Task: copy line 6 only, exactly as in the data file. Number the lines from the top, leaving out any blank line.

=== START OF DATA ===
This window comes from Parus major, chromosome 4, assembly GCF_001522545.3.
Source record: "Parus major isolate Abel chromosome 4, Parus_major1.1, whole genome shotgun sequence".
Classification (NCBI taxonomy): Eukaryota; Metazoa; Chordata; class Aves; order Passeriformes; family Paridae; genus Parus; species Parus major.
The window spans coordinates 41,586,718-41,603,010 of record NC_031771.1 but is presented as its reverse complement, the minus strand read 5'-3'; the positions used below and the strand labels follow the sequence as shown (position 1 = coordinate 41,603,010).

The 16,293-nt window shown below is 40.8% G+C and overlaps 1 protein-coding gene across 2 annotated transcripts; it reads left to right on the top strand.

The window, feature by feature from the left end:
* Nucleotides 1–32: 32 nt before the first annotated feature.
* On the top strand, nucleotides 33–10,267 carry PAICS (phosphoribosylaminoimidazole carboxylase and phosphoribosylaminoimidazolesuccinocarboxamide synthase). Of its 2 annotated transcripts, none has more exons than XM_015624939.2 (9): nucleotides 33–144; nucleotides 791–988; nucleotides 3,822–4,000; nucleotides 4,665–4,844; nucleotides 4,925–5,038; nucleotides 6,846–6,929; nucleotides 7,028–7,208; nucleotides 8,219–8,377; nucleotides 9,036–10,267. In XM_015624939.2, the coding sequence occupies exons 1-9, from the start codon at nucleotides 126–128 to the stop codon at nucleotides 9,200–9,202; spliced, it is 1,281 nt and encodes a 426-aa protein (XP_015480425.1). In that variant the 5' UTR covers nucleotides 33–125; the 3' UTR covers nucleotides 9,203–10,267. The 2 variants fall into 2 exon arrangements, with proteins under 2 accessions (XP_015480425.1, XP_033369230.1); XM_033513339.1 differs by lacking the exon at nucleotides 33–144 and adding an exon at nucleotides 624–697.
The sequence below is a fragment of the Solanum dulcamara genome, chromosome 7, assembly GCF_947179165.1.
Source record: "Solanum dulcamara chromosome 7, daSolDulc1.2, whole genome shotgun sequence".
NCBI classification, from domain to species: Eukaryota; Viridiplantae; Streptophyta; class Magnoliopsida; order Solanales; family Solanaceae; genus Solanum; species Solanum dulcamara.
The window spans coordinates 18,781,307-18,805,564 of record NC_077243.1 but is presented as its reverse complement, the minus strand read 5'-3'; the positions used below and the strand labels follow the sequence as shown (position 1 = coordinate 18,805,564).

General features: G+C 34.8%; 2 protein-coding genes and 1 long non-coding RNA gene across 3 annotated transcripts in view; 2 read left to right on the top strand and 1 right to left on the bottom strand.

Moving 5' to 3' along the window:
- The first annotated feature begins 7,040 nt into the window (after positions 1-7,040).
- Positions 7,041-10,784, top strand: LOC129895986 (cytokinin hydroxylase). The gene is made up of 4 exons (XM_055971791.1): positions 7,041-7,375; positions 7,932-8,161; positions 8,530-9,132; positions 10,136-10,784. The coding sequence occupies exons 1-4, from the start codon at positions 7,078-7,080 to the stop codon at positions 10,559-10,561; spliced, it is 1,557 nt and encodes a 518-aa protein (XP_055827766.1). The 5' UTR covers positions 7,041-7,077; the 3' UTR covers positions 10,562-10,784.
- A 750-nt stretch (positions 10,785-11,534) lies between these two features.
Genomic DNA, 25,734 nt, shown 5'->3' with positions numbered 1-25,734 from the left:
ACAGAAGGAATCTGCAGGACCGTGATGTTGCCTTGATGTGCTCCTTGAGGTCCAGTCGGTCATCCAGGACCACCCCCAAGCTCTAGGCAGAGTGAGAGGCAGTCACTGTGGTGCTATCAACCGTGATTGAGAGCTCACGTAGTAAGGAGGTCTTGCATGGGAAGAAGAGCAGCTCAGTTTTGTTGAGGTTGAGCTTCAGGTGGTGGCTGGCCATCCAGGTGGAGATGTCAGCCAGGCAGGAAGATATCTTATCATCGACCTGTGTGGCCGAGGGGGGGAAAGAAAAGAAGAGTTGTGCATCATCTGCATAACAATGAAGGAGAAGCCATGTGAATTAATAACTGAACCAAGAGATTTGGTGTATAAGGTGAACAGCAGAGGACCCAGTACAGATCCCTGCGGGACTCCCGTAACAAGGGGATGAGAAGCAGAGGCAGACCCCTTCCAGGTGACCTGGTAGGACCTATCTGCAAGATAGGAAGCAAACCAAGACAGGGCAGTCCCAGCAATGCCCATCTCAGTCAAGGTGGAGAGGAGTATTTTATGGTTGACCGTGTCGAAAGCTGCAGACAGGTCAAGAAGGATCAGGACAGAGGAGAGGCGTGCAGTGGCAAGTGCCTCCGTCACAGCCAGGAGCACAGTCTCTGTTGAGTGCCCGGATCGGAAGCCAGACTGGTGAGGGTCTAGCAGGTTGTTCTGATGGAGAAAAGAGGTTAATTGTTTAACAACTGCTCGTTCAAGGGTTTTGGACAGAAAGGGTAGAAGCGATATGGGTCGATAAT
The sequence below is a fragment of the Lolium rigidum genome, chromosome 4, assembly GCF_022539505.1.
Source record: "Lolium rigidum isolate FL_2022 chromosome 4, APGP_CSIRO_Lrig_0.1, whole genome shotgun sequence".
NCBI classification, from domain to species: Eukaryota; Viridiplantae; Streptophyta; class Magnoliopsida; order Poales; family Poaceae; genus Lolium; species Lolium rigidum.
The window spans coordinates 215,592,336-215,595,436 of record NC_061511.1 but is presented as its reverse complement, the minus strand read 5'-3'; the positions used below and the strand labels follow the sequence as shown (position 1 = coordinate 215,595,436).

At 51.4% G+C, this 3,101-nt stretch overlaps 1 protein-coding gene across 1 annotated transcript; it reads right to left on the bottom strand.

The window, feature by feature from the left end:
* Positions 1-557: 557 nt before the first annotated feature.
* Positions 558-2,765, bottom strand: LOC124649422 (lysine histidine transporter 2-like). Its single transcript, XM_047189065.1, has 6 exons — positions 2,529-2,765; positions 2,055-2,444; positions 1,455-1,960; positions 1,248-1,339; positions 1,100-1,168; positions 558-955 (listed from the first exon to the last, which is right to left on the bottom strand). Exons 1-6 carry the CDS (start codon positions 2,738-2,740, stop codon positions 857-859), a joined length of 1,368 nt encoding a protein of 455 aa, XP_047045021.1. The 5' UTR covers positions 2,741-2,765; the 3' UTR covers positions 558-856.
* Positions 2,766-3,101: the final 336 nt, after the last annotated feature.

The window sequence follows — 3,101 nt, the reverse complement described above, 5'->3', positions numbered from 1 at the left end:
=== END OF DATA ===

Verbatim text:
The window, feature by feature from the left end: